The Internet continues its evolution. Together with it, the software industry is suffering seismic shifts towards a service-oriented economic model. This model brings a more predictable revenue flow to the enterprises, but it also creates new challenges. It is important to understand which portion of your business data is of the most value at your particular business stage and which one can be put aside for later. Concentrating on the wrong metrics at the wrong time can be disastrous for a SaaS company. Continue reading for an answer.
Every Start-up’s dilemma
It is easy to get confused for a SaaS company in the start-up phase. As the foundation of a SaaS service is an on-going relationship between the company and the customer, the fruits of it are not always visible at first. The start-ups rely on a future outcome of this relationship. The idea is simple; the initial customer acquisition costs (CAC) are painful and the ROI is not visible instantly. It is recovered in small monthly installments over a long period of time. It might be some time, before a SaaS start-up reaches a palpable profit. In other words, your profitability doesn’t entirely rely on your initial sale, but on many repeated sales to the same customer. Therefore, a longer relationship equals more revenue. It is very easy to get lost in this debit-credit limbo. But even in the start-up phase, it is vital to identify if you are on the right track or not, to take action when it is needed and where it is needed. This is why we are launching a series of articles, which will provide comprehensive guidance that will help you efficiently measure your business performance and consequently increase your profits, as well as minimize costs.
Today, we would like to tell you about the main goals and objectives all SaaS companies have in common and in the next articles we will analyze each and every one of them in detail.
- Profitability: this is, of course, the ultimate goal for any business.
- MRR (Monthly Recurring Revenue): This is one of the most important KPI’s out there and it needs to be watched at all times. It is usually the largest contributor to Profitability. It represents all of the monthly sales your customers bring to your company.
Monthly Recurring Revenue consists of:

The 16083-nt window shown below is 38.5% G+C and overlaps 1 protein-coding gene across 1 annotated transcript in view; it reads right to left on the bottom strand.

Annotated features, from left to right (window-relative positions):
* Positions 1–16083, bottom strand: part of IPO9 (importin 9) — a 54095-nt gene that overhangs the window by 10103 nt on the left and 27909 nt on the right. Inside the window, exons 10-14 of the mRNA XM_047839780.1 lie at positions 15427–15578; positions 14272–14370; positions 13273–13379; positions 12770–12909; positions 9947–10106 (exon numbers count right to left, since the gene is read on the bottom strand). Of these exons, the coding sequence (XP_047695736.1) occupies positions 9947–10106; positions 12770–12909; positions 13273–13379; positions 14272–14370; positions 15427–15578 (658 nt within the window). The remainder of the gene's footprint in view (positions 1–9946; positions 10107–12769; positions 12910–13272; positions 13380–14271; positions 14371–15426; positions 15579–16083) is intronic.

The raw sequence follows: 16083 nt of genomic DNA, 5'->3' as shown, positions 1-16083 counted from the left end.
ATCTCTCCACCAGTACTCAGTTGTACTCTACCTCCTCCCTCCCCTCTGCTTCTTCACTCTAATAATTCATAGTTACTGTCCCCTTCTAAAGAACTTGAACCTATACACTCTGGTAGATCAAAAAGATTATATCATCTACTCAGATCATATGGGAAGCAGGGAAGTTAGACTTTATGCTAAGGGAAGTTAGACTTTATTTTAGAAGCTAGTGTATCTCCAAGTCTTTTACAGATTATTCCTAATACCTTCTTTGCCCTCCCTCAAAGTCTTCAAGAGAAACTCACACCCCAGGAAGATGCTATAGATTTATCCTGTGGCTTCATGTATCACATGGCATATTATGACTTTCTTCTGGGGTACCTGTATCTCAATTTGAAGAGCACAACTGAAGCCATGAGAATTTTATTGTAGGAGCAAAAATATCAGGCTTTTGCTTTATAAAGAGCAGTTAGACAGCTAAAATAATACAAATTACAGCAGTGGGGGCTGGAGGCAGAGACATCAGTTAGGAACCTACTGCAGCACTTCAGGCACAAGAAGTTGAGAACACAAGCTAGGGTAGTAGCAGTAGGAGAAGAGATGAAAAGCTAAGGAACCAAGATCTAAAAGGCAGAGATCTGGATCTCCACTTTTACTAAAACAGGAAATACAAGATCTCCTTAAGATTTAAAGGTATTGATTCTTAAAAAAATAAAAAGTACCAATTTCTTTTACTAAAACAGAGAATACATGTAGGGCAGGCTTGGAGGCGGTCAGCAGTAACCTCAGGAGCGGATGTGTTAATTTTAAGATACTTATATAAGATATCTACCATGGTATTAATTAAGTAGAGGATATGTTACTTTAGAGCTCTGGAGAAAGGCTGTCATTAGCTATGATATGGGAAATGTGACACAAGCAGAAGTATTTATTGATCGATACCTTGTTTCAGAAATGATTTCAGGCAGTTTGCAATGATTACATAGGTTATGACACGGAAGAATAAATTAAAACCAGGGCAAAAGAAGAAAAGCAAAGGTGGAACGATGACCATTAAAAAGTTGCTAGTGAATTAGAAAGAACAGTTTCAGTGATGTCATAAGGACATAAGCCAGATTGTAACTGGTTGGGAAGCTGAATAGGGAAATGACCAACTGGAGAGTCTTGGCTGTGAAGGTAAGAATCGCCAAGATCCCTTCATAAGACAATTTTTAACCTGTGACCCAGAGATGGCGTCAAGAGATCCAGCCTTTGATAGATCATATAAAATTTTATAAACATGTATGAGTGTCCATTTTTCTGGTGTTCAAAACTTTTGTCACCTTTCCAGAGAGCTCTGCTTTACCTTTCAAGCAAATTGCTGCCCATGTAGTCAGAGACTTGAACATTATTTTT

- New Sales
- Losses or Revenue Churn
- Cash Flow: this indicator is not met in every guide out there, nevertheless it is very critical to keep an eye on it in SaaS business. It represents the cash flow every customer brings over a certain amount of time (let’s say a year). It is difficult to forecast it, as there may be quite high upfront cash amounts spent on your marketing efforts to acquire a customer, followed by costs to serve the customer, while the ROI comes in small recurring payments over a long period of time. This challenge can be overcome by using longer term contracts with advance payments, for example (although not applicable to every product).
The Cash Flow in SaaS Model is composed of the following elements:
- Cash from invoices from existing customers
- Cash from invoices from future renewals
- Cash from invoices for new contracts (new sales)
- CAC ratio: You can find many complex formulas to calculate CAC ratio, but essentially this indicator represents the amount of time needed to recover CAC. It is critical for every SaaS company to precisely calculate the amount of recurring payments needed from a customer to recover the cost of acquiring that customer. If we take a look at other service-oriented business models such as banking and telecom services, we can notice that they essentially rely on the same KPI’s as SaaS model. The only difference is that for them, capital is cheap and abundant, their service is sold more massively than SaaS. Therefore they can afford longer payback periods before they recover the initial cost of acquisition (usually it is more than a year). A SaaS start-up is more time-pressed, as the capital on our planet is scarce and expensive, therefore the majority of startups need to recover CAC in less than a year.
- Market share growth: We can see plenty of examples where companies that grab a larger chunk of user base enjoy a series of positive reinforcements, as market leaders are usually on top of the list of consumers’ purchasing decisions, and the market leader enjoys more attention in the press, blogs and social media. All these consequently drive more sales and referrals.
Essentially, the success of most SaaS startups relies on two general rules of thumb that incorporate all of the points above:
Please note that the two rules above are deducted from observing a large variety of startups, and they should serve as guidelines, rather than hard and fast rules. It all depends what customer pool you enjoy and how large your niche is. After the startup phase, these rules can be relaxed.
So we have covered the most important goals of SaaS model. In the next articles we will analyze in detail every element that drives each of these targets. Stay tuned for more.